By Oliver Lyttelton | www.oliverlyttelton.com November 7, 2013 at 6:46PM
The last few years have seen sport of all kinds haunted by the specter of doping, with everyone from Barry Bonds to Alex Rodriguez linked to the use of banned substances. But the name that is likely to forever be linked with drugs cheating in sports is Lance Armstrong. Thanks to his seven victories at the Tour De France, the cyclist would have been a hero even if he hadn't also recovered from a near-death battle with cancer, and subsequently raising millions and millions of dollar for research against the disease thanks to his Livestrong brand.
But since the mid-1990s, Armstrong has faced accusations that he used banned substances and, more recently, blood transfusions to achieve his extraordinary success. He always denied it vociferously. For a long time, a lack of evidence kept his name clean, but in the last few years, the net tightened and testimony by former teammates saw him stripped of his victories and banned from life from all sports in 2012. And Oscar-winning documentarian Alex Gibney had a front row seat to much of this.
The "Taxi To The Dark Side" and "Mea Maxima Culpa" helmer had initially set out to make a film about Armstrong in 2009, when the cyclist came out of retirement to try and win an eighth Tour De France title. The film seemingly stalled, but when Armstrong's cheating was finally exposed, Gibney reconnected with his subject, filming new interviews with him and with others after Armstrong finally made his confession in an interview with Oprah Winfrey earlier this year. The result is a fascinating study of a complex and controversial figure, but one that, due to the staggered nature of its production, isn't quite as satisfying as you might hope.
If you're familiar with Gibney's earlier work, the solid quality of "The Armstrong Lie" won't surprise you. The editing is razor-sharp, the propulsive score, by David Kahne, keeps the pace and tension rollicking along, and the filmmaker knows how to ask the right questions, while still maintaining an appropriate distance to his subject. Armstrong's flaws become more than apparent on screen—his giant ego, his arrogance, his near-obsessive fear of losing.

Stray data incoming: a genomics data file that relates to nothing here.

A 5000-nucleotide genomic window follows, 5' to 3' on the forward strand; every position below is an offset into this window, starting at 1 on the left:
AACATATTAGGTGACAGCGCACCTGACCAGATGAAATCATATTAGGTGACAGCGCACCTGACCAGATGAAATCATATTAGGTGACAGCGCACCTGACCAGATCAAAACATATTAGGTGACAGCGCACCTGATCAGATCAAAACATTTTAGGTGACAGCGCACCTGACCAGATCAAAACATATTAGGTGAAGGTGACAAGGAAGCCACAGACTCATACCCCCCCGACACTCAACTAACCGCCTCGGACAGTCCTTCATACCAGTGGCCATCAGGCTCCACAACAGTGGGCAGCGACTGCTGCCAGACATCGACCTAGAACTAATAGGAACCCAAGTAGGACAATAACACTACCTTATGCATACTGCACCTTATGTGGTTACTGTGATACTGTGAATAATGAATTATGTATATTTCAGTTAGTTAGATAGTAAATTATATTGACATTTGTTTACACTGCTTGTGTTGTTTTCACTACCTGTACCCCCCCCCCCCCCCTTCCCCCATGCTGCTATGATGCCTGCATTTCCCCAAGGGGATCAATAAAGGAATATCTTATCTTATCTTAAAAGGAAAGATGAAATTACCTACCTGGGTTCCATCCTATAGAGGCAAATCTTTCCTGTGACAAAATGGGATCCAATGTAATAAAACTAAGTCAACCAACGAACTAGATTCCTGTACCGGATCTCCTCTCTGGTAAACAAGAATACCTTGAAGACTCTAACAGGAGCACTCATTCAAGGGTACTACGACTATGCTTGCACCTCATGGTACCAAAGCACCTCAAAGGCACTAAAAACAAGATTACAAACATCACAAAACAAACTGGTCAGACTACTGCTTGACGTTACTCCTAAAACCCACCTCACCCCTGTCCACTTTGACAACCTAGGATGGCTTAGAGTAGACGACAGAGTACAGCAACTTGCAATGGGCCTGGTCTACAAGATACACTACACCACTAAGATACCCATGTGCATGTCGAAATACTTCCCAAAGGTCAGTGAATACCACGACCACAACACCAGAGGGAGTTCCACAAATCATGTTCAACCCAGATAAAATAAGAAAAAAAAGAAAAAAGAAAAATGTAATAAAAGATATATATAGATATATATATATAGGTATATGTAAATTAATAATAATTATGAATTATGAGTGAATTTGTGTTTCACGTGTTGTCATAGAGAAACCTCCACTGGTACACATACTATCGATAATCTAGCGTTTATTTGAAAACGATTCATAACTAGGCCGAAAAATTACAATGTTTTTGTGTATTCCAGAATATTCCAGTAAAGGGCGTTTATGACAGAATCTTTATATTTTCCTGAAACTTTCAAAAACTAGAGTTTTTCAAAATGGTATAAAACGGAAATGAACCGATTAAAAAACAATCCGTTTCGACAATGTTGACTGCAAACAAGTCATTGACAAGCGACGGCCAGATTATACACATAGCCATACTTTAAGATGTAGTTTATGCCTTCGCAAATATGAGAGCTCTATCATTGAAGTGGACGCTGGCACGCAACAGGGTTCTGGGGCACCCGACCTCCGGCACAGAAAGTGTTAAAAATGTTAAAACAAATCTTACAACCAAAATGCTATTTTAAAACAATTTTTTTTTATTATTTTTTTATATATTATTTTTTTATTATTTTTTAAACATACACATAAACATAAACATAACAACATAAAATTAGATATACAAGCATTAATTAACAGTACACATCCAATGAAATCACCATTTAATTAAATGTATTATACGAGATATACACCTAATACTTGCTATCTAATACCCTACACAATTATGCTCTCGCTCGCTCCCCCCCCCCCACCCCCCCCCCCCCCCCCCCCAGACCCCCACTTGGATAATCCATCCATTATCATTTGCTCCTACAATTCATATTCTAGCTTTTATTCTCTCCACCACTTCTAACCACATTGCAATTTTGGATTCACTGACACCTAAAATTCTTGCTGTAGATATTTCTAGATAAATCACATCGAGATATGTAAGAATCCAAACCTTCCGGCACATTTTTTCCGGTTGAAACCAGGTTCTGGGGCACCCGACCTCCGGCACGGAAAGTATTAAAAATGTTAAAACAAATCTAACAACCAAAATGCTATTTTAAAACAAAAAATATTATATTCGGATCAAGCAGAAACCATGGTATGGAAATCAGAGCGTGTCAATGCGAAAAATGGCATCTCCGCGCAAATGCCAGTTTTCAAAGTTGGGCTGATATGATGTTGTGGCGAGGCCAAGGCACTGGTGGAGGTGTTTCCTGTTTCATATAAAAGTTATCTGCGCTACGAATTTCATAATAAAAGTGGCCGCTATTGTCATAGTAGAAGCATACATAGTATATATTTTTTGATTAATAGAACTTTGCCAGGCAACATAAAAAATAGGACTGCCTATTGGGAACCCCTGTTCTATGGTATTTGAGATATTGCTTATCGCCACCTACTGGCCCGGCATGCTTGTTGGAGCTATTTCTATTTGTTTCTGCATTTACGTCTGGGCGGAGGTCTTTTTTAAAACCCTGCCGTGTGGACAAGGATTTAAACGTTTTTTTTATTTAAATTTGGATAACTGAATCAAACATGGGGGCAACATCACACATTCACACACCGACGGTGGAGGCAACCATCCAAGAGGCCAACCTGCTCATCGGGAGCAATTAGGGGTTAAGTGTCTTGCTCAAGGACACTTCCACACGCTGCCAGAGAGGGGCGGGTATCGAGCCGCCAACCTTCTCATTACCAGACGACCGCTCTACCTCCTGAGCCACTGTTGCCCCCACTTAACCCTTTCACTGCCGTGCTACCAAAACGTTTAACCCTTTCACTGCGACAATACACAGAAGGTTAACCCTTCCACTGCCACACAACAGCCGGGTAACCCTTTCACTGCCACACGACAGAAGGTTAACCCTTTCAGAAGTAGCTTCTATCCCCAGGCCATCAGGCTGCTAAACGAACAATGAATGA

But he's not demonized either, cutting a sad and curiously sympathetic figure, even while he could still be lying to those around him, and to himself (he still denies cheating during his 2009 comeback, but there are plenty of suspicions to the contrary). There's no doubt that he perpetrated one of the great sporting frauds, but he's allowed to make his case—that everyone else was using the same techniques, he just lied about them for longer—without the film becoming an apologia. Indeed, if Gibney feels angry and betrayed at Armstrong, and he is, he's most critical of the rotten core of the cycling world that allowed the abuses to happen.
On a scene-by-scene basis, it's terrific stuff, but it doesn't quite come together as a whole. To begin with, the structure of the film feels rather choppy, and while it soon settles down, it becomes clear why. Gibney essentially shot a whole film, then entitled "The Way Back," focusing less on the cheating allegations and more on the 2009 comeback attempt. Why the film was never completed isn't entirely clear—there are suggestions that it's because he didn't get the ending he wanted—but the director only finished up early this year.
And the joins show: it's often clear that he's essentially pasted one movie in-between scenes from another, and the result is both uneven, and rather over-extended, with the two hour runtime feeling a little fatty in places. To use a recent parallel, Kathryn Bigelow and Mark Boal essentially threw out the earlier version of what became "Zero Dark Thirty" after Bin Laden's death and started again, but here, Gibney seems too attached to the film he originally set out to make.
It's also worth noting that there aren't really any major revelations here. If you followed the scandal closely over the years, it'll likely feel like going over old ground. But for all its flaws, the film offers as compelling and fair a summary of the case and the man for those less well-versed in the tale as you could ask for from a documentary. [B-]
This is a reprint of our review from the 2013 Venice Film Festival.